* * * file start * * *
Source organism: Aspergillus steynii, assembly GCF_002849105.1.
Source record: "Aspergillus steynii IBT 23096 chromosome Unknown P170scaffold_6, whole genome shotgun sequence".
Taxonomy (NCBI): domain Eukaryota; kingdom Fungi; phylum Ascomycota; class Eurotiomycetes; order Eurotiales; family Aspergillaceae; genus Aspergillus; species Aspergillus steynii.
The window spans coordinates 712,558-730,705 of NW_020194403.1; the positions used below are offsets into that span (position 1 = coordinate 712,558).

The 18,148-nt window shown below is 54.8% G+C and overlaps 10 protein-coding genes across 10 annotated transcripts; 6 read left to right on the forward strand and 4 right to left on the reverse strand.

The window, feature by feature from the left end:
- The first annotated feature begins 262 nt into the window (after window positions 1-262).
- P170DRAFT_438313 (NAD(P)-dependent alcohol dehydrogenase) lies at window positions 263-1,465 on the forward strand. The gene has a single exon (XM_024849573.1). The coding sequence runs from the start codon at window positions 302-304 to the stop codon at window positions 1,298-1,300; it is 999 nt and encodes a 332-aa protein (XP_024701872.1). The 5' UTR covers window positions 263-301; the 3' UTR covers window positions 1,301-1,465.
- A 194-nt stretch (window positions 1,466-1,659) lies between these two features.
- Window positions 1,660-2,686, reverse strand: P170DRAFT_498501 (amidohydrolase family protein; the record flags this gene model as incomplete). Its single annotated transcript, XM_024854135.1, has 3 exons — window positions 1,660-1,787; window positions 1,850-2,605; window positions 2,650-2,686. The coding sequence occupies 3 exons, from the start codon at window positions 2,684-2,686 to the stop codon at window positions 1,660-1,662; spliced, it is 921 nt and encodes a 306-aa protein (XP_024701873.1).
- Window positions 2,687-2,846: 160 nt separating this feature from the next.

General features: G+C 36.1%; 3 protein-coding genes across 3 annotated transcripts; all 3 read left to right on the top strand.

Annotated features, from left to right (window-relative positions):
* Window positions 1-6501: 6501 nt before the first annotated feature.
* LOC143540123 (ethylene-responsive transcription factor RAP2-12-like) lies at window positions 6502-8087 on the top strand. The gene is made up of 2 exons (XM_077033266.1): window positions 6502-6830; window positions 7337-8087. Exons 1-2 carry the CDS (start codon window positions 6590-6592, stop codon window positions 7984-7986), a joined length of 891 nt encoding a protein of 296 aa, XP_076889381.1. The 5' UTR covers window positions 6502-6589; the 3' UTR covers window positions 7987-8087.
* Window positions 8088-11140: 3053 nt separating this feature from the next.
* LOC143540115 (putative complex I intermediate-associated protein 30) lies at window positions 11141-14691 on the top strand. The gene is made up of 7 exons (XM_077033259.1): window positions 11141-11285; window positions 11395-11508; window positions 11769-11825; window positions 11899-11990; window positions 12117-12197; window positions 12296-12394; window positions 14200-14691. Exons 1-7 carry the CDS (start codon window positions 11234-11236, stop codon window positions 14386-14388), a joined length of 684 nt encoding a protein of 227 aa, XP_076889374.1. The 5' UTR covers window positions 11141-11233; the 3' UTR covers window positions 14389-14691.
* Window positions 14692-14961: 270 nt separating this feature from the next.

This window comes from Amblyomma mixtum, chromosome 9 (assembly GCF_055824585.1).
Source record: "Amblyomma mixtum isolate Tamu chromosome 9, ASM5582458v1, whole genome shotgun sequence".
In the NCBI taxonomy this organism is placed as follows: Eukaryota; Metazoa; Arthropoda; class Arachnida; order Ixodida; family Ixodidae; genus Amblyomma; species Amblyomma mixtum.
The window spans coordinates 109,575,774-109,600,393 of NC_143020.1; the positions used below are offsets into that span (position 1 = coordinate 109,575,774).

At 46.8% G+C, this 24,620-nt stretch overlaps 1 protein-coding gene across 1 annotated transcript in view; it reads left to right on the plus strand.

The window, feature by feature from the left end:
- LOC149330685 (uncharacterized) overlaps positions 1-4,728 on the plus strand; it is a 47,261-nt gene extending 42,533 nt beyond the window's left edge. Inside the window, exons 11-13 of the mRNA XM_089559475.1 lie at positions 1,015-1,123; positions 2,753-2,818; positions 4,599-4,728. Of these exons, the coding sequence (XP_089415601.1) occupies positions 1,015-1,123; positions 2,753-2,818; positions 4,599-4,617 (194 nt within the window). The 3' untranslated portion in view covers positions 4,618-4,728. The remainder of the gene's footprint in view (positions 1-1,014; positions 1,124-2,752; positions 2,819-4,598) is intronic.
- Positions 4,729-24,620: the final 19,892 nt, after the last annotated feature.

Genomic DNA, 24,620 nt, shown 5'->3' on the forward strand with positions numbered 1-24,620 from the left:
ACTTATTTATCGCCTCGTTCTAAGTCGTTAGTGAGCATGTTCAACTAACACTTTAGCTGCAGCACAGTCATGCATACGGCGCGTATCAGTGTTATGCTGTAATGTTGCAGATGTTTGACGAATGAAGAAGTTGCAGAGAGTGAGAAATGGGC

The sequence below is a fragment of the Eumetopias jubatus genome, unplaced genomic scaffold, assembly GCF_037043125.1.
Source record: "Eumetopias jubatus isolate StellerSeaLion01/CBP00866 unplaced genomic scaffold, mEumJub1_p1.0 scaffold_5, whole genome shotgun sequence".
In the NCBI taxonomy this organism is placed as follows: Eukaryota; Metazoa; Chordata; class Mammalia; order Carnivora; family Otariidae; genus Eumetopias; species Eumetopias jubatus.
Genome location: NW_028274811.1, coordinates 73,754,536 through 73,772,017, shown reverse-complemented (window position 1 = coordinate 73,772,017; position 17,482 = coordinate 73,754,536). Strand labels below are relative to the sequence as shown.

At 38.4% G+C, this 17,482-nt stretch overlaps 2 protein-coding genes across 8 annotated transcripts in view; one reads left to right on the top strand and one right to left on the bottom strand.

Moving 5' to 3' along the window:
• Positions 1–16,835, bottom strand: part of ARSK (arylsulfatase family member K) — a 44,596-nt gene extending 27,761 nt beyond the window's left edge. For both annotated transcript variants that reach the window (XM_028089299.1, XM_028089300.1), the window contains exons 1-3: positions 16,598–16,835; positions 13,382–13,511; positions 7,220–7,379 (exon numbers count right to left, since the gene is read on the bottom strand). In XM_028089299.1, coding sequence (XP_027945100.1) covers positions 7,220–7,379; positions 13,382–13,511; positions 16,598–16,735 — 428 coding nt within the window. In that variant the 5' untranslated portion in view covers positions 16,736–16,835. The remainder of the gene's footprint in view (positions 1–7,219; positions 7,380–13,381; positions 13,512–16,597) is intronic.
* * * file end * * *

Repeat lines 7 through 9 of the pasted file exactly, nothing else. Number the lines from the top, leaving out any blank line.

- The first annotated feature begins 262 nt into the window (after window positions 1-262).
- P170DRAFT_438313 (NAD(P)-dependent alcohol dehydrogenase) lies at window positions 263-1,465 on the forward strand. The gene has a single exon (XM_024849573.1). The coding sequence runs from the start codon at window positions 302-304 to the stop codon at window positions 1,298-1,300; it is 999 nt and encodes a 332-aa protein (XP_024701872.1). The 5' UTR covers window positions 263-301; the 3' UTR covers window positions 1,301-1,465.
- A 194-nt stretch (window positions 1,466-1,659) lies between these two features.